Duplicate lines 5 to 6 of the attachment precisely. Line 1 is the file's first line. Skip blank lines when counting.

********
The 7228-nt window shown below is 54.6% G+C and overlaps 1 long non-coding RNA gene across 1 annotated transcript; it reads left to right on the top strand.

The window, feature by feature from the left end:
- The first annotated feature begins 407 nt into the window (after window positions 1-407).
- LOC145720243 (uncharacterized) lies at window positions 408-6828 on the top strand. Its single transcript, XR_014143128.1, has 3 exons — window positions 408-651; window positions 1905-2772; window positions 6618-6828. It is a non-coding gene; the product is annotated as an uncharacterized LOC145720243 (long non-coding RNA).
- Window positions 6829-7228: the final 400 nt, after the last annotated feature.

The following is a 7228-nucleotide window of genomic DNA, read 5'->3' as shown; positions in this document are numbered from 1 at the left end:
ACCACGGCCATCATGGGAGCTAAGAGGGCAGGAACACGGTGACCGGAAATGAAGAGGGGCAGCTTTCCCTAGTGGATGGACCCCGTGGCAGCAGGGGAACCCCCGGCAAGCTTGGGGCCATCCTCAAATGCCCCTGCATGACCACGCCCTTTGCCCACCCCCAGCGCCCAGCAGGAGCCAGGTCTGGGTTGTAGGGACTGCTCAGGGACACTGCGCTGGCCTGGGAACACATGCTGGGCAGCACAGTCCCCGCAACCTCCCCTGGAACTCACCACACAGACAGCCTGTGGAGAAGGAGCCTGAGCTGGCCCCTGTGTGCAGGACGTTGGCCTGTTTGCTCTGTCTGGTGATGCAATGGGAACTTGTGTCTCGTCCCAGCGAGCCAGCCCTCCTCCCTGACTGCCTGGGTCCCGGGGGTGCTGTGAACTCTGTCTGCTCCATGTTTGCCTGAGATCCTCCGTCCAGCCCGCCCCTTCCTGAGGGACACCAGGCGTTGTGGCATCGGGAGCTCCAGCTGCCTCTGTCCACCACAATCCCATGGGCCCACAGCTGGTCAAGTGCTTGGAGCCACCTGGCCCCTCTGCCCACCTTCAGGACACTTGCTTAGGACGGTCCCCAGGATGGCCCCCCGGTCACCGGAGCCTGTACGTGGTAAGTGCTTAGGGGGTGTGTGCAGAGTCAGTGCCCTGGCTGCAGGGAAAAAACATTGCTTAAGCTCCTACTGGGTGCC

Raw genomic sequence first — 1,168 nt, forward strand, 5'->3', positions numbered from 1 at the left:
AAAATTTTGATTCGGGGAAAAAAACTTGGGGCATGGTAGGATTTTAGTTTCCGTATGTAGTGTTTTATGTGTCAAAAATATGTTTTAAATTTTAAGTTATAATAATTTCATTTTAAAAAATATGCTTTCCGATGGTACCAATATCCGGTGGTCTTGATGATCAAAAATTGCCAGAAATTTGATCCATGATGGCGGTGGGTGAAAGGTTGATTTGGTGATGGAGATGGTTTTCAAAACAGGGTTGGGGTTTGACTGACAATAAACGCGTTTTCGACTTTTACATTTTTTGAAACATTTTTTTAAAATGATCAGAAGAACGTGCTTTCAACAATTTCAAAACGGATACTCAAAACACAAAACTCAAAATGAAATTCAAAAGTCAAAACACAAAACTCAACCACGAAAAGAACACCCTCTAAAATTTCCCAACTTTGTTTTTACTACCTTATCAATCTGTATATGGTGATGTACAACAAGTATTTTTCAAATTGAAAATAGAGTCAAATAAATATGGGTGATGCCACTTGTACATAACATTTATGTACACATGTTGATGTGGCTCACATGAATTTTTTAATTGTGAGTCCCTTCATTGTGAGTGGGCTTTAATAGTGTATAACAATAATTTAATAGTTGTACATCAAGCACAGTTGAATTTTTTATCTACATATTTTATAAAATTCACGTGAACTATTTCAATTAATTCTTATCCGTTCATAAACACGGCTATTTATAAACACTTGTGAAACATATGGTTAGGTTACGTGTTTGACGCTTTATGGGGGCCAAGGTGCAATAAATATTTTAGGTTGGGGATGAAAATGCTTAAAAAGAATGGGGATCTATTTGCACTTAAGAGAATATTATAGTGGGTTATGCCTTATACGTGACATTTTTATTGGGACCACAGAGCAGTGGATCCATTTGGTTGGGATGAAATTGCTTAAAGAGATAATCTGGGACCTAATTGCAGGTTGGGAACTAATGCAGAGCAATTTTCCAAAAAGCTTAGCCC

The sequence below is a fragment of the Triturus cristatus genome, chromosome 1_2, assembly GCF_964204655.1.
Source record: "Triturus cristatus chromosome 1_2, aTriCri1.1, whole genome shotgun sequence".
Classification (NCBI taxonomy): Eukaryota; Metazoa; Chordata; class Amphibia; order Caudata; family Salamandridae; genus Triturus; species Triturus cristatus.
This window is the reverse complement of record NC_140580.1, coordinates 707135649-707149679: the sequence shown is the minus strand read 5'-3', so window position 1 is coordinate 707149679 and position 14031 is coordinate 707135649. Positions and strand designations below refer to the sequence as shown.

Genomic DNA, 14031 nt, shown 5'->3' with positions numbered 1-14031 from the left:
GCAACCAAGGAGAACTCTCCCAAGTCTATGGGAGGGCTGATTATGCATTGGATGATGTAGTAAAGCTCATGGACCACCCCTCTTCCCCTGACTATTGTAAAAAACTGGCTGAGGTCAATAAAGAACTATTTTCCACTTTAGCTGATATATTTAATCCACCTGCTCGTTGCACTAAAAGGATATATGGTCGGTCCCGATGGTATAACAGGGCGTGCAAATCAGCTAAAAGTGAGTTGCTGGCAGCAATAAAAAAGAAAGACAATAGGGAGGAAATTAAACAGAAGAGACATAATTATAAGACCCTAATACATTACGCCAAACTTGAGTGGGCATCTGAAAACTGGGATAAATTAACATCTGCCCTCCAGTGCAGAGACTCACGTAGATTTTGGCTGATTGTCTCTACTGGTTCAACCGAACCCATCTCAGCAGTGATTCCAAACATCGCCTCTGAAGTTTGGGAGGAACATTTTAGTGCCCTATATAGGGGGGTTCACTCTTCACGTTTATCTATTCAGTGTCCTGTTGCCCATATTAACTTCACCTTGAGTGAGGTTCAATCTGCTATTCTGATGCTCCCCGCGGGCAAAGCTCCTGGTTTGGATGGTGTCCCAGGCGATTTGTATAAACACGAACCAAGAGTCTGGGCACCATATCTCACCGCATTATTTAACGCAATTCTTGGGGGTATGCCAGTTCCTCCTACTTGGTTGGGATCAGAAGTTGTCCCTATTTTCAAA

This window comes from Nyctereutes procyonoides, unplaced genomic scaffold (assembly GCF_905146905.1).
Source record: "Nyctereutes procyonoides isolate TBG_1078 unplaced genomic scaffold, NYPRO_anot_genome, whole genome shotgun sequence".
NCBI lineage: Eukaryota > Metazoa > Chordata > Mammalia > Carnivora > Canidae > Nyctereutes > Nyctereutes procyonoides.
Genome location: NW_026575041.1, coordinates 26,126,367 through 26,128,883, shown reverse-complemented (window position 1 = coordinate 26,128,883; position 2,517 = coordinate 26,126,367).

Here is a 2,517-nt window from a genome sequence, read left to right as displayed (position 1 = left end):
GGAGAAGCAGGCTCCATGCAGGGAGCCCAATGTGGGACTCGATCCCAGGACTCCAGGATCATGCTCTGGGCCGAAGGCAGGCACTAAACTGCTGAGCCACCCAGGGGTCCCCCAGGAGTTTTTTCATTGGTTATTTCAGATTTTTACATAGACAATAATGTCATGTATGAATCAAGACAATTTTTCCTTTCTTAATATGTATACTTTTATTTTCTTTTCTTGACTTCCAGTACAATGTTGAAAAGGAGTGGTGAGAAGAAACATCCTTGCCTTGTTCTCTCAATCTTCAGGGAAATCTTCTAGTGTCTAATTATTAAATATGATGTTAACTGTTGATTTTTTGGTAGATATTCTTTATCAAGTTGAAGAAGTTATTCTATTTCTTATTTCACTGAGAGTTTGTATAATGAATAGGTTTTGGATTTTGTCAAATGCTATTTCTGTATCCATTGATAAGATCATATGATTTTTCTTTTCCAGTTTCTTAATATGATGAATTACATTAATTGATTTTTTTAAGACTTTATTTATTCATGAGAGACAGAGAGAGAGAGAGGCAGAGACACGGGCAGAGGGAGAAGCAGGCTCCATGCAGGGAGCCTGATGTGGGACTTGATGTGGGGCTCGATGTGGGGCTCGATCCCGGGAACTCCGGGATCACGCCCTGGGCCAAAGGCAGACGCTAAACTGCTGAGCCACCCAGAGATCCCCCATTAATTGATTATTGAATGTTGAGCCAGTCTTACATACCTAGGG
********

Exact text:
- Window positions 6829-7228: the final 400 nt, after the last annotated feature.

The following is a 7228-nucleotide window of genomic DNA, read 5'->3' as shown; positions in this document are numbered from 1 at the left end: